Israeli Actress Daliah Lavi Dies in L.A. at 75

Lavi, who was been nominated for a Golden Globe in 1962 for her role in the film "Two Weeks in Another Town," appeared in a number of successful U.S. and European movies and later launched a singing career

Daliah Lavi and Woody Allen in the 1967 film "Casino Royale."
Silver Screen Collection/Getty Images

Israeli actress Daliah Lavi, who was nominated for a Golden Globe award in 1962 as the most promising actress for her role in "Two Weeks in Another Town" opposite Kirk Douglas, died in Los Angeles Wednesday at the age of 75. Lavi had one of the most successful Hollywood careers of any Israeli actress and appeared in a number of successful European and Hollywood films.

Born in Shavei Zion in British Mandatory Palestine in 1942, she met American film star Kirk Douglas ten years later, when he came to Israel for the filming of "The Juggler." Lavi impressed him and the actor decided to fund dance studies for her in Stockholm, which she pursued for four years.

Her first film role came at the age of 13 in a Swedish film. In 1960, she was cast in the Israeli movie "Burning Sands" with Uri Zohar and Gila Almagor. She also pursued a modeling career in Israel for several years and in 1964 was the first Israeli model to appear on the cover of the British edition of "Vogue" magazine.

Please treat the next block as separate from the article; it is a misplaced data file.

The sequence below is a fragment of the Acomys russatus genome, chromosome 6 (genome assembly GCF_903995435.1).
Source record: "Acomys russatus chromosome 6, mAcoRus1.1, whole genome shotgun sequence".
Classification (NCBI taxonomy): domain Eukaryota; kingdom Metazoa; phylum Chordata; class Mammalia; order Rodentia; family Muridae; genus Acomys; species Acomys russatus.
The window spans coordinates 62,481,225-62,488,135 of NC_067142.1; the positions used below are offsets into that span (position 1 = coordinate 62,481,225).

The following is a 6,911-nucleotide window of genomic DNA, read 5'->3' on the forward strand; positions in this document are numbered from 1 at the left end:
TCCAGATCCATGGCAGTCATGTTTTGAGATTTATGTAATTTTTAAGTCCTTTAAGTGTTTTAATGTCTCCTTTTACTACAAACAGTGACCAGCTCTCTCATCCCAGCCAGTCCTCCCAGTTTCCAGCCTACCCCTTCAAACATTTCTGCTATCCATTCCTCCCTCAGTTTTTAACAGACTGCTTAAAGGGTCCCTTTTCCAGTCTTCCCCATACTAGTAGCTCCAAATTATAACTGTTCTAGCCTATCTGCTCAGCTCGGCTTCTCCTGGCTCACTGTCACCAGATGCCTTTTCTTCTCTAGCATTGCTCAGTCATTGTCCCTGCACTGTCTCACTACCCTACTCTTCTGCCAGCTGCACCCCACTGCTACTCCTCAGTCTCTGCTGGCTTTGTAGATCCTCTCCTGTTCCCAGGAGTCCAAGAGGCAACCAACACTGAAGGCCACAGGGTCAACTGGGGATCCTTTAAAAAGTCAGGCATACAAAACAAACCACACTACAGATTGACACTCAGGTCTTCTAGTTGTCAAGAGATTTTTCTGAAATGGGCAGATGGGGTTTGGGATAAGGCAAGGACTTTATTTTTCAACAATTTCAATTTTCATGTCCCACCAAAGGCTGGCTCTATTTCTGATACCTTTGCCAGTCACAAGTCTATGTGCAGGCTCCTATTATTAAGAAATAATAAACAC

Following her marriage to a French businessman, she moved to France and began an acting career in French and German films, and gradually also broke into Hollywood. In 1962, director Vincente Millenni cast her with Kirk Douglas in "Two Weeks in Another Town," a melodrama shot in Italy. Three years later, she was chosen for the role of leading actress in Richard Brooks' "Lord Jim" opposite Peter O'Toole.

Movie trailer for "Two Weeks in Another Town"

She starred with Dean Martin in 1966 in "The Silencers," a parody of James Bond movies and a box-office hit. A year later, she was cast for another James Bond parody, "Casino Royale," with David Niven, Peter Sellers and Ursula Andress.

Her last appearance on the silver screen came in 1971, in the comic Western "Catlow," with Yul Brynner and a young Leonard Nimoy.

Movie trailer for "Casino Royale"

A new chapter in her life came in the late 1960s, when she began a singing career after a guest appearance on a British television show with Israeli actor Chaim Topol on which she sang several Israeli songs. She then signed a recording contract in Germany and began recording in a number of languages including German, English, French and Hebrew. Several of her songs became hits.